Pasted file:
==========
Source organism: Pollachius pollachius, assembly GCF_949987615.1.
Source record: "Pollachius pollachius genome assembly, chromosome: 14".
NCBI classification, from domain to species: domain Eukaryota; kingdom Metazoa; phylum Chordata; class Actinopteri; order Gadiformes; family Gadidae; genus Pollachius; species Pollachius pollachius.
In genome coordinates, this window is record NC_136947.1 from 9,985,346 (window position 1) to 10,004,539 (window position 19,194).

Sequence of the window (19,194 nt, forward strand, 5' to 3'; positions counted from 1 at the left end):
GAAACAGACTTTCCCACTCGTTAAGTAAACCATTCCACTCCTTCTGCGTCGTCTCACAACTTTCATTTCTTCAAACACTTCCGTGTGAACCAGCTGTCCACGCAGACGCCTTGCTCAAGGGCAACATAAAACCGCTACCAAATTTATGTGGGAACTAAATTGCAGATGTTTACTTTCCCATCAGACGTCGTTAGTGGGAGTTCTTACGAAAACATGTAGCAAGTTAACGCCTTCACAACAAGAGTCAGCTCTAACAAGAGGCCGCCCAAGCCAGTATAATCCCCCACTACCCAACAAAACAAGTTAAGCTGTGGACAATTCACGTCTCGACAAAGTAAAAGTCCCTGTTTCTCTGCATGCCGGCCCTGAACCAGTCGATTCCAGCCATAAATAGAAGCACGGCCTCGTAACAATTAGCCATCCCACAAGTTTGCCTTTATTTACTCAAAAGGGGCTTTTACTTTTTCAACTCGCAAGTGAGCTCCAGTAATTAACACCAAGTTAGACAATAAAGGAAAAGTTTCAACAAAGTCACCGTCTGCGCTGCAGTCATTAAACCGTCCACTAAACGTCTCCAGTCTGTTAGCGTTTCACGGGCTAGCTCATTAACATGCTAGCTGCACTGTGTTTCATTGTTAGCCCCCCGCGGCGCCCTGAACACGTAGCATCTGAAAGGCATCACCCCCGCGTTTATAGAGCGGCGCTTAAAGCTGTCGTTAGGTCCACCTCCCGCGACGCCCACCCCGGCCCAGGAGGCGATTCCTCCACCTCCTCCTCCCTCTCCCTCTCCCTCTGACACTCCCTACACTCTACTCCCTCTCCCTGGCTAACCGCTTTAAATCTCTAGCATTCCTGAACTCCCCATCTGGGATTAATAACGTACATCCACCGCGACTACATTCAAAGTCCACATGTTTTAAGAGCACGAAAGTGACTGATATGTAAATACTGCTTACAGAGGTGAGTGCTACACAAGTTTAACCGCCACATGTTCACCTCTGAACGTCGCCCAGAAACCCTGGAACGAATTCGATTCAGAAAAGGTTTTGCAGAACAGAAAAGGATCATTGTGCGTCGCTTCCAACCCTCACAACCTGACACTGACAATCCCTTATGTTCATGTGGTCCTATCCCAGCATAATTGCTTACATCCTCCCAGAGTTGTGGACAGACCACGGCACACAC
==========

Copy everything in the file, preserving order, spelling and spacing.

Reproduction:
Source organism: Pollachius pollachius, assembly GCF_949987615.1.
Source record: "Pollachius pollachius genome assembly, chromosome: 14".
NCBI classification, from domain to species: domain Eukaryota; kingdom Metazoa; phylum Chordata; class Actinopteri; order Gadiformes; family Gadidae; genus Pollachius; species Pollachius pollachius.
In genome coordinates, this window is record NC_136947.1 from 9,985,346 (window position 1) to 10,004,539 (window position 19,194).

Sequence of the window (19,194 nt, forward strand, 5' to 3'; positions counted from 1 at the left end):
GAAACAGACTTTCCCACTCGTTAAGTAAACCATTCCACTCCTTCTGCGTCGTCTCACAACTTTCATTTCTTCAAACACTTCCGTGTGAACCAGCTGTCCACGCAGACGCCTTGCTCAAGGGCAACATAAAACCGCTACCAAATTTATGTGGGAACTAAATTGCAGATGTTTACTTTCCCATCAGACGTCGTTAGTGGGAGTTCTTACGAAAACATGTAGCAAGTTAACGCCTTCACAACAAGAGTCAGCTCTAACAAGAGGCCGCCCAAGCCAGTATAATCCCCCACTACCCAACAAAACAAGTTAAGCTGTGGACAATTCACGTCTCGACAAAGTAAAAGTCCCTGTTTCTCTGCATGCCGGCCCTGAACCAGTCGATTCCAGCCATAAATAGAAGCACGGCCTCGTAACAATTAGCCATCCCACAAGTTTGCCTTTATTTACTCAAAAGGGGCTTTTACTTTTTCAACTCGCAAGTGAGCTCCAGTAATTAACACCAAGTTAGACAATAAAGGAAAAGTTTCAACAAAGTCACCGTCTGCGCTGCAGTCATTAAACCGTCCACTAAACGTCTCCAGTCTGTTAGCGTTTCACGGGCTAGCTCATTAACATGCTAGCTGCACTGTGTTTCATTGTTAGCCCCCCGCGGCGCCCTGAACACGTAGCATCTGAAAGGCATCACCCCCGCGTTTATAGAGCGGCGCTTAAAGCTGTCGTTAGGTCCACCTCCCGCGACGCCCACCCCGGCCCAGGAGGCGATTCCTCCACCTCCTCCTCCCTCTCCCTCTCCCTCTGACACTCCCTACACTCTACTCCCTCTCCCTGGCTAACCGCTTTAAATCTCTAGCATTCCTGAACTCCCCATCTGGGATTAATAACGTACATCCACCGCGACTACATTCAAAGTCCACATGTTTTAAGAGCACGAAAGTGACTGATATGTAAATACTGCTTACAGAGGTGAGTGCTACACAAGTTTAACCGCCACATGTTCACCTCTGAACGTCGCCCAGAAACCCTGGAACGAATTCGATTCAGAAAAGGTTTTGCAGAACAGAAAAGGATCATTGTGCGTCGCTTCCAACCCTCACAACCTGACACTGACAATCCCTTATGTTCATGTGGTCCTATCCCAGCATAATTGCTTACATCCTCCCAGAGTTGTGGACAGACCACGGCACACAC